Future of work: Literature review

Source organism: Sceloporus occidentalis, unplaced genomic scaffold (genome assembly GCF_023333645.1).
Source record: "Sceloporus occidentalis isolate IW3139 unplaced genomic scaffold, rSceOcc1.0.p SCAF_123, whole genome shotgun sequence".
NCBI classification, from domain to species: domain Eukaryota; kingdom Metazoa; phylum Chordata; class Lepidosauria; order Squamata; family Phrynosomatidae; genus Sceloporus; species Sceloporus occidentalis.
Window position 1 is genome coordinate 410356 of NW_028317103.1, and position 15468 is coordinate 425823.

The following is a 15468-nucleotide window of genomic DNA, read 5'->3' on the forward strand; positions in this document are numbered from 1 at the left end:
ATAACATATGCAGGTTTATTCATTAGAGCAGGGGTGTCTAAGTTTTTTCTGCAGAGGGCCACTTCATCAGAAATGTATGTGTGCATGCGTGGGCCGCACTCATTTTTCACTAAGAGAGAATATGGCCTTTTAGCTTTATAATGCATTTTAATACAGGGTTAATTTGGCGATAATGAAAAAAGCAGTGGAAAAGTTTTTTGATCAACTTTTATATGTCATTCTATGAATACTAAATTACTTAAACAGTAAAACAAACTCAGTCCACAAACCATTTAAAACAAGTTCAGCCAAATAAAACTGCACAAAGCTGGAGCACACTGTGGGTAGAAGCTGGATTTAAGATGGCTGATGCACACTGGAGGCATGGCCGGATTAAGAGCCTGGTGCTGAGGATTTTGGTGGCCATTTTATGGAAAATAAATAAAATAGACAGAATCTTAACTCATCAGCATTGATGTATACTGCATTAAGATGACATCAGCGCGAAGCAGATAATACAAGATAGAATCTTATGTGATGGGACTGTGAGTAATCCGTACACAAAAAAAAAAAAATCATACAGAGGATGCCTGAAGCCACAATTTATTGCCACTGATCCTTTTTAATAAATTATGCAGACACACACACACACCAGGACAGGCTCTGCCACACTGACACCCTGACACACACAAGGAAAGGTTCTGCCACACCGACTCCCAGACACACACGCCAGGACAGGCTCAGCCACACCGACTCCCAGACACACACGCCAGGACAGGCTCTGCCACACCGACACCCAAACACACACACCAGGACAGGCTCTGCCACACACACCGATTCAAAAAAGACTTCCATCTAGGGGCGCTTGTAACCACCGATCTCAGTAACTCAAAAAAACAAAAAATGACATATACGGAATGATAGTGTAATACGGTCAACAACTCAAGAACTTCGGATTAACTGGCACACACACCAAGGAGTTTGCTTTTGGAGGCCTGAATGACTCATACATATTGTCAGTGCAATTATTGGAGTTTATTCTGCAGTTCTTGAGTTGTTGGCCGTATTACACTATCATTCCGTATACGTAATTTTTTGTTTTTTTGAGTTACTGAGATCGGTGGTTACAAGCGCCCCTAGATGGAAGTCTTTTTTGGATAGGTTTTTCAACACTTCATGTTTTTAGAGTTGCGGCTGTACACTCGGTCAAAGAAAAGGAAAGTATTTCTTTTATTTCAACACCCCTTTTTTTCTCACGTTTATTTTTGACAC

Many sectors of Queensland’s economy are currently experiencing significant change with implications for the future of work. Through our work with stakeholders, Jobs Queensland has seen how Queensland’s industries and regions are changing. The impact of digital technologies and involvement in global value chains are driving changes in workforce composition and skills. Queensland faces many of the same issues that are impacting global economies, for example, accelerating uptake of digital technologies, changing demographic and social profiles, low wage and productivity growth, and perceived growing inequality. This literature review looks at the impacts of three drivers of change of the future of work: 1. technology impacts 2.demographic and social changes 3. legal, institutional and policy influences. Much of the literature and commentary on the future of work takes an international focus or is focused on Australia at the national level. This project places a particular emphasis on the impacts and implications of the future of work on individuals, businesses and communities in Queensland. Globalisation is another important element – as both an influence towards and the outcome of changes from the three drivers. It has been and remains a driver of change in work and the demand for skills (Australian Industry Group [AiG], 2016a; Becker, Bradley, and Smidt, 2015; Dolphin, 2015). Globalisation creates structural change not only in industries but also in regions as the industrial composition of a region changes in response to changing global consumer demand. This impacts the social structure of the region as well as its demographic composition as people move into or out of a region in response (Jones and Tee, 2017; Aither, 2014). The impact of globalisation is expected to increase as digital technologies increasingly enable the movement of labour virtually (Baldwin, 2018). We are seeing teleworking becoming mainstream, the rise of the ‘digital nomad’ where a person can work from anywhere in the world, and contingent employment models (Roos and Shroff, 2017). These changes will influence where we work, how we work and when we work, with some commentators predicting the ‘rise of the individual’ who will drive future employment models (Deloitte, 2018, April 5; KPMG, 2013). Precarious work is perceived to be on the rise in Australia as the nation transitions to a services and knowledge-based economy. The industries experiencing the most employment growth are service industries which traditionally offer lower skilled, lower paid, part-time and casualised employment. Even in the professional, scientific and technical services sector, a highskilled and high-wage employment sector, the rise of the gig economy is impacting the quality of work available (Australian Council of Trade Unions, 2018a). It is often thought that the major driver of this change is the uptake of digital technologies. Frey and Osborne (2013), with their focus on the impact of technology on jobs, forecast mass unemployment by 2030. Modelling was based on consideration of the impact of technology on whole jobs. More recent research recognises that a job is made up of a series of tasks requiring a range of skills. These studies highlight that the impact of technology is most likely to be at task level (Nedelkoska and Quintini, 2018; Bakhshi, Downing, Osborne and Schneider, 2017; Arntz, Zierhan and Gregory, 2016). Depending on the number of tasks that could potentially be automated, a small proportion of jobs may become obsolete. Importantly, however, all jobs will be impacted at some level and workers will need the skills gained through a lifelong learning mindset to meet changing job demands (AiG, 2016c).It is important to remember that technology-driven change is not new. Predictions that technology will make humans redundant have been made since the start of the Industrial Revolution in the 1800s (Lawlor and Tovey, 2011; Boreham, Parker, Thompson and Hall, 2008). To date the predictions have not come true, and there is no evidence yet that this time will be any different. In the past, major technological advances have led to increased productivity and improved quality of life as difficult and dangerous tasks were no longer performed by humans. More recent research acknowledges that technology is not the only driver to impact the future of work. Society and demographics will also influence the nature of work organisation and work arrangements in 2030 (Harris, Kimson and Schwedel, 2018). In the last 100 years the global population has almost quadrupled (Goldin, 2016). Together with a proliferation of new technologies, these factors are driving changes in the economic and industrial composition of nations. Australia is not immune to these changes, as with many developed countries it is facing the impacts of: • An ageing population (Balliester and Elsheikhi, 2018; Becker et al., 2015). • Women entering the workforce in increasing numbers and who are better educated than at any other time in history (Australian Institute of Health and Welfare, 2018). • Young people are staying in education longer and acquiring higher levels of education (Australian Bureau of Statistics [ABS], 2017, November 6). • Young people, indigenous Australians and people with disabilities experience high levels of underemployment and/or unemployment (OECD, 2018a; Lowe, 2018). • Many people from migrant and refugee backgrounds are not having their skills recognised or fully utilised within employment (Deloitte Access Economics, 2018b). While increasing longevity is currently perceived at times as a ‘problem’, it need not be so. We are living longer, are healthier and are more engaged than previous generations, which opens up opportunities and challenges for everyone (Gratton and Scott, 2016). This changing demographic profile is seeing a growth in the proportion of people aged 65 and older remaining in the workforce and increased demand for services that cater to this older generation. With the combination of an ageing existing workforce and the entrance of post-millenials from 2019, the world will – for the first time – see five generations in the workplace (Select Committee on the Future of Work and Workers, 2018). This will bring greater diversity of age and experience to enterprises, driving the need to develop and utilise skills to manage and engage such diversity. Over the last 40 years, the Australian government has implemented many important structural reforms. The reforms have helped see the nation today enter its 28th year of uninterrupted annual economic growth (Tang, 2018). There are concerns that workplace laws have failed to keep pace with emerging trends, for example, the rise in non-standard work (Select Committee on the Future of Work and Workers, 2018). People are entering and exiting the workforce at multiple points (Buchanan, Verma and Yu, 2014) or seeking alternate work arrangements that meet their lifestyle requirements (Manyika et al., 2017; Roos and Shroff, 2017; AiG, 2016c). This is bringing into question the concept of a ‘standard employment relationship’ (Stanford, 2017).